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tv   BBC World News America  PBS  April 17, 2013 2:30pm-3:00pm PDT

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authorities are or not. nothing has been confirmed. been a tense day. a press conference had to be postponed. [no audio] >> i'm sorry, we seem to have a problem with the reception there to boston. from aet the latest correspondent. >> new video shows a day of triumph and celebration of the boston marathon. cheering crowds, oblivious to what was about to happen. the police want more photos or videos from the day. someone may have unwittingly films the person responsible.
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forensic specialists have been scouring the scene, searching through tiny bits of debris for clues and evidence. >> as president obama has said, the fbi is investigating this as an act of terrorism and the full force of the federal government will support the response and the investigation. >> investigators now believe the explosives were packed into pressure cookers. these nangle pieces of metal are all that remain. inse parts have been used homemade bombs by extremist groups before. they also recovered a circuit board, which is being examined, and a backpack, which was being used to hide the devices. we now know that three people died. two young women and an 8-year- old boy. others have terrible wounds. vigils have been held again across the city this evening. it is a city still bewildered by what happened these two were in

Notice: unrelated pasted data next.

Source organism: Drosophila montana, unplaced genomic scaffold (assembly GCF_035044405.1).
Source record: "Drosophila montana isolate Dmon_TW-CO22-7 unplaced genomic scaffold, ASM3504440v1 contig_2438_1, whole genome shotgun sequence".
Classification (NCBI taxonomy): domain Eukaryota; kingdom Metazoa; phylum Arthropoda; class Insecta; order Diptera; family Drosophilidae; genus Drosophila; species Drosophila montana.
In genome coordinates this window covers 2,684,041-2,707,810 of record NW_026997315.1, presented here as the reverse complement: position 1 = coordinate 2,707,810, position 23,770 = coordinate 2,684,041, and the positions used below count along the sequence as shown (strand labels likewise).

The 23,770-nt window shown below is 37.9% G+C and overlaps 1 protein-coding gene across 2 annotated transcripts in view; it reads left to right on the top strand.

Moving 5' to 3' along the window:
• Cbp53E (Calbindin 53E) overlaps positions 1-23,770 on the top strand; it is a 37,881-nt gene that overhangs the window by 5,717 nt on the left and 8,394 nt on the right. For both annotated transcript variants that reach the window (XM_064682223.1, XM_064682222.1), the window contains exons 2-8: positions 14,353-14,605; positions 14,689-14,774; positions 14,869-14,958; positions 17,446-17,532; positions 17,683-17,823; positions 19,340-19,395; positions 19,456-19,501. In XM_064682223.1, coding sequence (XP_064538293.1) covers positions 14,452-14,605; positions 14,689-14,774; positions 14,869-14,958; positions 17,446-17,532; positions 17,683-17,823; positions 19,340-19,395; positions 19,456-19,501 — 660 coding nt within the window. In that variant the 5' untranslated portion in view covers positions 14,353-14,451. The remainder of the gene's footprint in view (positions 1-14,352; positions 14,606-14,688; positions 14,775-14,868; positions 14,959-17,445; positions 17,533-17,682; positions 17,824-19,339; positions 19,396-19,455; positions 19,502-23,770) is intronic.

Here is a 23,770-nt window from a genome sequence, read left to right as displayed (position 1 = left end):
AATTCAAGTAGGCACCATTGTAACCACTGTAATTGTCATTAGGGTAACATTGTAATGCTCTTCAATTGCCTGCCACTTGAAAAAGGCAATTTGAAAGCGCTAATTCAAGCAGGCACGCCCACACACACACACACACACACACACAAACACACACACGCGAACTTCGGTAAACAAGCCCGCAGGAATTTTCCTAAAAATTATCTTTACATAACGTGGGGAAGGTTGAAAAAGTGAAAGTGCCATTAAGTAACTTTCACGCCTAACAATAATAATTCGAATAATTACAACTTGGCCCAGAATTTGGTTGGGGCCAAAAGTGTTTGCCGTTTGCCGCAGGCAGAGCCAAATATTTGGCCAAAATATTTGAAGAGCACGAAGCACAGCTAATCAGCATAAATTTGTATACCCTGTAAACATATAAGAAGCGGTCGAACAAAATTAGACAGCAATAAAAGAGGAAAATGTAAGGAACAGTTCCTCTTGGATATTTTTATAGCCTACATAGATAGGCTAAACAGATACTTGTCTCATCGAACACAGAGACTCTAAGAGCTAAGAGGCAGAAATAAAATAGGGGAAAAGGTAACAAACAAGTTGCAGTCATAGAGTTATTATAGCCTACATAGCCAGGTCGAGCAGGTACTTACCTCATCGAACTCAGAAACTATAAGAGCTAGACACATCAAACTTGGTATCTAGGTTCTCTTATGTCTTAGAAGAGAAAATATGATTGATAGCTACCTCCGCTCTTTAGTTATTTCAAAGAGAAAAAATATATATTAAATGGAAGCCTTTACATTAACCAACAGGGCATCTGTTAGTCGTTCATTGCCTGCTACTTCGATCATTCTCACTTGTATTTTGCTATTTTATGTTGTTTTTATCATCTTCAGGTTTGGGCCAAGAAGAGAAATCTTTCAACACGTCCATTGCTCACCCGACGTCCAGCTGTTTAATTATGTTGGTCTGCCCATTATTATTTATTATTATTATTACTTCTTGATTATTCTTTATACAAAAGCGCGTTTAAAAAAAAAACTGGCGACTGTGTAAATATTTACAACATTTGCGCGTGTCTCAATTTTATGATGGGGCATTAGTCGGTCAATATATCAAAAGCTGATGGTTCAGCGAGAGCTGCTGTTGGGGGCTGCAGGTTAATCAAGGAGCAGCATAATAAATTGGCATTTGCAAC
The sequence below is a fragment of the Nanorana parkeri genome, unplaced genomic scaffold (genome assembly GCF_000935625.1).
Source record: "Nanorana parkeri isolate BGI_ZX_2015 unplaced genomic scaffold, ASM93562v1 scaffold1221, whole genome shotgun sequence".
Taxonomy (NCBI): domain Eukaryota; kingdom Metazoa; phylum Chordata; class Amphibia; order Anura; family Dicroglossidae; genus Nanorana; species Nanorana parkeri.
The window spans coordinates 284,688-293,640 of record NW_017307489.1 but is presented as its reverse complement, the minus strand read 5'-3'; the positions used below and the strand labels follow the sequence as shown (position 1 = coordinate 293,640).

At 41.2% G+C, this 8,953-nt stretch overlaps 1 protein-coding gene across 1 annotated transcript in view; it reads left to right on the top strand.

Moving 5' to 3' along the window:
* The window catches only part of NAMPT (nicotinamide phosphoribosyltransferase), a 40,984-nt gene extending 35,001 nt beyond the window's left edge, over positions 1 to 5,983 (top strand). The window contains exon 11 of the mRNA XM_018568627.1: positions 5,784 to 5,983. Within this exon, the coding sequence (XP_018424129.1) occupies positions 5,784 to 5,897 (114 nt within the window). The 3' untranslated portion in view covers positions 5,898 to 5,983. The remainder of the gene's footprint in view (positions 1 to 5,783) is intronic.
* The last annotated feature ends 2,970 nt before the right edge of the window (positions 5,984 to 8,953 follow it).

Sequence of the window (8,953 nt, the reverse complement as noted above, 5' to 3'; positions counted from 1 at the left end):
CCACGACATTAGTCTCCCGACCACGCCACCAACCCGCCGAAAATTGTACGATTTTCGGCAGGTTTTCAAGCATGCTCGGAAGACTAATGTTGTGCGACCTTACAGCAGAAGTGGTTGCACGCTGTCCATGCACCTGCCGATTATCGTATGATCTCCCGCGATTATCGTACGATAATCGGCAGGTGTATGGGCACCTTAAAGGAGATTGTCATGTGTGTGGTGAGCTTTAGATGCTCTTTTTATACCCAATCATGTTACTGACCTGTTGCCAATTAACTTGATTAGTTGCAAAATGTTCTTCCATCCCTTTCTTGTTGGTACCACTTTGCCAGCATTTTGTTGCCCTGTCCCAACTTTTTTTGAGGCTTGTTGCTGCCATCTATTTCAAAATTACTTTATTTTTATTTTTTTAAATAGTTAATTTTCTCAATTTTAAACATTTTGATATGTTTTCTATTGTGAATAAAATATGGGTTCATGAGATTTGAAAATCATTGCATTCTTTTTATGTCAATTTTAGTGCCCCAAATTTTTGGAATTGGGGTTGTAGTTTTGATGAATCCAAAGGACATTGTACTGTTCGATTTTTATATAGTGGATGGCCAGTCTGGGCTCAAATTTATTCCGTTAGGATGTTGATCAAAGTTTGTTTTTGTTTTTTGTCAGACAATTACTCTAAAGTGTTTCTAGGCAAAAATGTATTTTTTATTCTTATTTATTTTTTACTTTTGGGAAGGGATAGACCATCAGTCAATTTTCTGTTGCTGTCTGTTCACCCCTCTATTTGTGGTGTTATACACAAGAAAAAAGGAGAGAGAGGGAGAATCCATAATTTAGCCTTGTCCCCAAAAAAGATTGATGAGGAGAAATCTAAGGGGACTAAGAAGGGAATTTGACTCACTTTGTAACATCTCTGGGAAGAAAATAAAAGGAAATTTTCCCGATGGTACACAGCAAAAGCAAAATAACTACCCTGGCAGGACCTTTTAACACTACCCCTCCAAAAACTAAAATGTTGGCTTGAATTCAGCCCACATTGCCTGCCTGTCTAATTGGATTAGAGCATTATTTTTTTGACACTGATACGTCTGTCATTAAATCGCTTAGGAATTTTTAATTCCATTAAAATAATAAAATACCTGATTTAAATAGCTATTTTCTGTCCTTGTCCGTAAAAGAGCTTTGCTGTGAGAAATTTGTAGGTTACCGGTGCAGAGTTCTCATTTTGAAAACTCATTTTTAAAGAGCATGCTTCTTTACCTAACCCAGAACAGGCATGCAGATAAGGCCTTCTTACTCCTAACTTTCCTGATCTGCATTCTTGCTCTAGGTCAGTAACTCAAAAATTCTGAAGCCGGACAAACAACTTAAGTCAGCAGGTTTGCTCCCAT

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the crowd when the bomb went off. moments later, he called his mom saying, i've been hurt, really bad. boththers both frost -- lost a leg. -- the brothers both lost a leg. >> one will cry and then the other one will. it is heartbreaking. victims have been identified. krystle campbell was one of those killed. her mother paid tribute to her. >> i cannot leave this has happened. she was such a hard worker in everything she did. >> boston is a city that mourns for its dead. tomorrow, president obama comes to sharon agreed, and to reassure a nation shaken by the attacks on the marathon. >> a busy day in the investigation where we do seem to have fixed the sound problems